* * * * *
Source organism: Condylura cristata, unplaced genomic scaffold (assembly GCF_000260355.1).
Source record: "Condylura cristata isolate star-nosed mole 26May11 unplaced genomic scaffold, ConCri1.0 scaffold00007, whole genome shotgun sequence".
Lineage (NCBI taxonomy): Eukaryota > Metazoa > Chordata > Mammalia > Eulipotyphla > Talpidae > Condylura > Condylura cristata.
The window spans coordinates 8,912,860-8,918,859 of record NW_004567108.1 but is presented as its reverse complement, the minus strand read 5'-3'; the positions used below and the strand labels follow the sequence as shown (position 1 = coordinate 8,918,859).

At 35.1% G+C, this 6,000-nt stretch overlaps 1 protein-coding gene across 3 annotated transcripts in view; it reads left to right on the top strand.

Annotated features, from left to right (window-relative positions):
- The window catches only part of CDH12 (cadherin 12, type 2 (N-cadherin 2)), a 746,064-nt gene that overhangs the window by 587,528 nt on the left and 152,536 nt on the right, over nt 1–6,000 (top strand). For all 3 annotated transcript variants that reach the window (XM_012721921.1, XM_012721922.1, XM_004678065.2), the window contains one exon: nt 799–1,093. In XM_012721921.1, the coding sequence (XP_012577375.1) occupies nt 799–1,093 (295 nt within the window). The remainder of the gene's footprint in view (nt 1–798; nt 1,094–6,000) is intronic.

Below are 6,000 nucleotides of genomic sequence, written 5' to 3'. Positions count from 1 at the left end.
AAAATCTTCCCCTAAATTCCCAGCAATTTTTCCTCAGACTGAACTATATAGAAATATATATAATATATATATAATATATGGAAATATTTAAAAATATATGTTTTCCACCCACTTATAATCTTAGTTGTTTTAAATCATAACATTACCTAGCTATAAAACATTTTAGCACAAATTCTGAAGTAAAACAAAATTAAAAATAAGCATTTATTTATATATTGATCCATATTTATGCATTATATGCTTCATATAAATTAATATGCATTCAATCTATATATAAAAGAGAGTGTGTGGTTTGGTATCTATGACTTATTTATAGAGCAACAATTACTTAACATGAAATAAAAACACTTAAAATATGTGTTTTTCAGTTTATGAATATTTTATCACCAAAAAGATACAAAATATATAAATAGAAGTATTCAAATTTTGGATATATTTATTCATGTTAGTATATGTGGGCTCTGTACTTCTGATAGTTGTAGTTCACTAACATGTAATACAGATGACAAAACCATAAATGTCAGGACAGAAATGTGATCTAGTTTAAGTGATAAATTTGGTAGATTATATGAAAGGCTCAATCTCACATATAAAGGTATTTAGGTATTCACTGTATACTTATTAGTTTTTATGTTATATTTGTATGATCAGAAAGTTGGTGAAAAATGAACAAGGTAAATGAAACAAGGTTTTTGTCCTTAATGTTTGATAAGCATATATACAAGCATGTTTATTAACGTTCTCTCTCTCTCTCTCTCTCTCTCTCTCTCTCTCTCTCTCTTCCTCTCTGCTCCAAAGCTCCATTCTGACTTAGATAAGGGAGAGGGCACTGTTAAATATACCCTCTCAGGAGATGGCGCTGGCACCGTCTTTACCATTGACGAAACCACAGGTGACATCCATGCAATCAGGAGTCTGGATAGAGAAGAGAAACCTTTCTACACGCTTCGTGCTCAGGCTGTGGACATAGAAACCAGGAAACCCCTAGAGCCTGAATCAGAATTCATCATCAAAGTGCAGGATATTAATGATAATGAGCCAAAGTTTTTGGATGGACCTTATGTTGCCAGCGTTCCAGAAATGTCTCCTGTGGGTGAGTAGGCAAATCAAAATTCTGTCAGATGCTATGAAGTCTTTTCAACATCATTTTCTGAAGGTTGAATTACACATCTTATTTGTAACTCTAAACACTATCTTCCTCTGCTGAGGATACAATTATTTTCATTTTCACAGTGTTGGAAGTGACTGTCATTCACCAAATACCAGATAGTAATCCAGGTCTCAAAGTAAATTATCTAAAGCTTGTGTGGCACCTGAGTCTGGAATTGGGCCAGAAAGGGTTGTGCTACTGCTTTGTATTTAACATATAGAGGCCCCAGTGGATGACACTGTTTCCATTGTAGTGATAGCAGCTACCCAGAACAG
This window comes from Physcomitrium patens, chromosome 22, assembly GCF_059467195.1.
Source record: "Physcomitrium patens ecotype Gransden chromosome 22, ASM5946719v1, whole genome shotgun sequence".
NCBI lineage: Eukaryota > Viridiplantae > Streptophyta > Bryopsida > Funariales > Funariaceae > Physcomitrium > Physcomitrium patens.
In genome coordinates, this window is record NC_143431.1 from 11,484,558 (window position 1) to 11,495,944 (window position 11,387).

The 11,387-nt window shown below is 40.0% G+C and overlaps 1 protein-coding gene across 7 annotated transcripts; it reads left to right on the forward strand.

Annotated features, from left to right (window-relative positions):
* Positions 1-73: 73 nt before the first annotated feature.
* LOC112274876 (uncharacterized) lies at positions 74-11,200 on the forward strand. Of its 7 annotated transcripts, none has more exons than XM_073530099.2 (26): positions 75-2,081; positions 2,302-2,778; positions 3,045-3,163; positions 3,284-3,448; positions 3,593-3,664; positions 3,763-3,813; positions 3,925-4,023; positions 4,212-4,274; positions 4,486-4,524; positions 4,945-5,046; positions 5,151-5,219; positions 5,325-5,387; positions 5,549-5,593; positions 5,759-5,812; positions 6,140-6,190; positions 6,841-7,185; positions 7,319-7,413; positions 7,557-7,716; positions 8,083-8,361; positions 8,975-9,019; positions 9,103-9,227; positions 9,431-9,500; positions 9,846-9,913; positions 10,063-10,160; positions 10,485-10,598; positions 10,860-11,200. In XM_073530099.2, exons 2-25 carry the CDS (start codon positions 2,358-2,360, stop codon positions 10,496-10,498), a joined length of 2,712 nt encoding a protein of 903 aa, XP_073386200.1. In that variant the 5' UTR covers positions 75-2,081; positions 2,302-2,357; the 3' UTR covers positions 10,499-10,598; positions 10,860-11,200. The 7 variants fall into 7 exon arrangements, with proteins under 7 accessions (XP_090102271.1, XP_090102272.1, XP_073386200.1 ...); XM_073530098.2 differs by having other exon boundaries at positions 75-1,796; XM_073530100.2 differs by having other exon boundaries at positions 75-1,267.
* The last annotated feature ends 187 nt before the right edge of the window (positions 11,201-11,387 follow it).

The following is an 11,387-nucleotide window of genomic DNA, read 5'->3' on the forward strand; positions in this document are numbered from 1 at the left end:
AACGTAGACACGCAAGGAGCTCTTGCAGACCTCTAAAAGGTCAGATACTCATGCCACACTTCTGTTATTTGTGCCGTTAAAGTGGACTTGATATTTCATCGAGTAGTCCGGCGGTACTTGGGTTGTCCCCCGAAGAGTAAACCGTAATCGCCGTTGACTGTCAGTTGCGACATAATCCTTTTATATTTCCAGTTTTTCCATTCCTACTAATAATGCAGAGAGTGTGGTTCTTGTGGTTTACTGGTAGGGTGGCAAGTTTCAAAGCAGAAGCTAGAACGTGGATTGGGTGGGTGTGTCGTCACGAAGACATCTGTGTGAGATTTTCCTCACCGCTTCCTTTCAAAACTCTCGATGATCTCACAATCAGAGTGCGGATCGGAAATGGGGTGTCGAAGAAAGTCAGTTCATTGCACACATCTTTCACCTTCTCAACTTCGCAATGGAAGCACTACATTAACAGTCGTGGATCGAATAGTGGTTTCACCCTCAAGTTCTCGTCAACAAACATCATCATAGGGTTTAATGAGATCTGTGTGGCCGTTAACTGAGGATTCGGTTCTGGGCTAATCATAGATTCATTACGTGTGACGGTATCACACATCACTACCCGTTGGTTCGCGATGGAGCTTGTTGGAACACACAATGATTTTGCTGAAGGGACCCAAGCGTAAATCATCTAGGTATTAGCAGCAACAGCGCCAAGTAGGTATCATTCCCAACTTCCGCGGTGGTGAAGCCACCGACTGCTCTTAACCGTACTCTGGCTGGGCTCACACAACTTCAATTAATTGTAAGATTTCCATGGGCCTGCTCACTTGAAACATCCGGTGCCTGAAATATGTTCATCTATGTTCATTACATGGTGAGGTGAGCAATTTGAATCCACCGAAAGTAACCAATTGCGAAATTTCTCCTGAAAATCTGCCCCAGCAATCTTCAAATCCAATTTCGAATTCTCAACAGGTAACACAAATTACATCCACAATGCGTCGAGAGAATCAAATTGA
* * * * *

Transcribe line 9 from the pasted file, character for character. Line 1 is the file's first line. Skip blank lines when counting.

AAAATCTTCCCCTAAATTCCCAGCAATTTTTCCTCAGACTGAACTATATAGAAATATATATAATATATATATAATATATGGAAATATTTAAAAATATATGTTTTCCACCCACTTATAATCTTAGTTGTTTTAAATCATAACATTACCTAGCTATAAAACATTTTAGCACAAATTCTGAAGTAAAACAAAATTAAAAATAAGCATTTATTTATATATTGATCCATATTTATGCATTATATGCTTCATATAAATTAATATGCATTCAATCTATATATAAAAGAGAGTGTGTGGTTTGGTATCTATGACTTATTTATAGAGCAACAATTACTTAACATGAAATAAAAACACTTAAAATATGTGTTTTTCAGTTTATGAATATTTTATCACCAAAAAGATACAAAATATATAAATAGAAGTATTCAAATTTTGGATATATTTATTCATGTTAGTATATGTGGGCTCTGTACTTCTGATAGTTGTAGTTCACTAACATGTAATACAGATGACAAAACCATAAATGTCAGGACAGAAATGTGATCTAGTTTAAGTGATAAATTTGGTAGATTATATGAAAGGCTCAATCTCACATATAAAGGTATTTAGGTATTCACTGTATACTTATTAGTTTTTATGTTATATTTGTATGATCAGAAAGTTGGTGAAAAATGAACAAGGTAAATGAAACAAGGTTTTTGTCCTTAATGTTTGATAAGCATATATACAAGCATGTTTATTAACGTTCTCTCTCTCTCTCTCTCTCTCTCTCTCTCTCTCTCTCTCTTCCTCTCTGCTCCAAAGCTCCATTCTGACTTAGATAAGGGAGAGGGCACTGTTAAATATACCCTCTCAGGAGATGGCGCTGGCACCGTCTTTACCATTGACGAAACCACAGGTGACATCCATGCAATCAGGAGTCTGGATAGAGAAGAGAAACCTTTCTACACGCTTCGTGCTCAGGCTGTGGACATAGAAACCAGGAAACCCCTAGAGCCTGAATCAGAATTCATCATCAAAGTGCAGGATATTAATGATAATGAGCCAAAGTTTTTGGATGGACCTTATGTTGCCAGCGTTCCAGAAATGTCTCCTGTGGGTGAGTAGGCAAATCAAAATTCTGTCAGATGCTATGAAGTCTTTTCAACATCATTTTCTGAAGGTTGAATTACACATCTTATTTGTAACTCTAAACACTATCTTCCTCTGCTGAGGATACAATTATTTTCATTTTCACAGTGTTGGAAGTGACTGTCATTCACCAAATACCAGATAGTAATCCAGGTCTCAAAGTAAATTATCTAAAGCTTGTGTGGCACCTGAGTCTGGAATTGGGCCAGAAAGGGTTGTGCTACTGCTTTGTATTTAACATATAGAGGCCCCAGTGGATGACACTGTTTCCATTGTAGTGATAGCAGCTACCCAGAACAG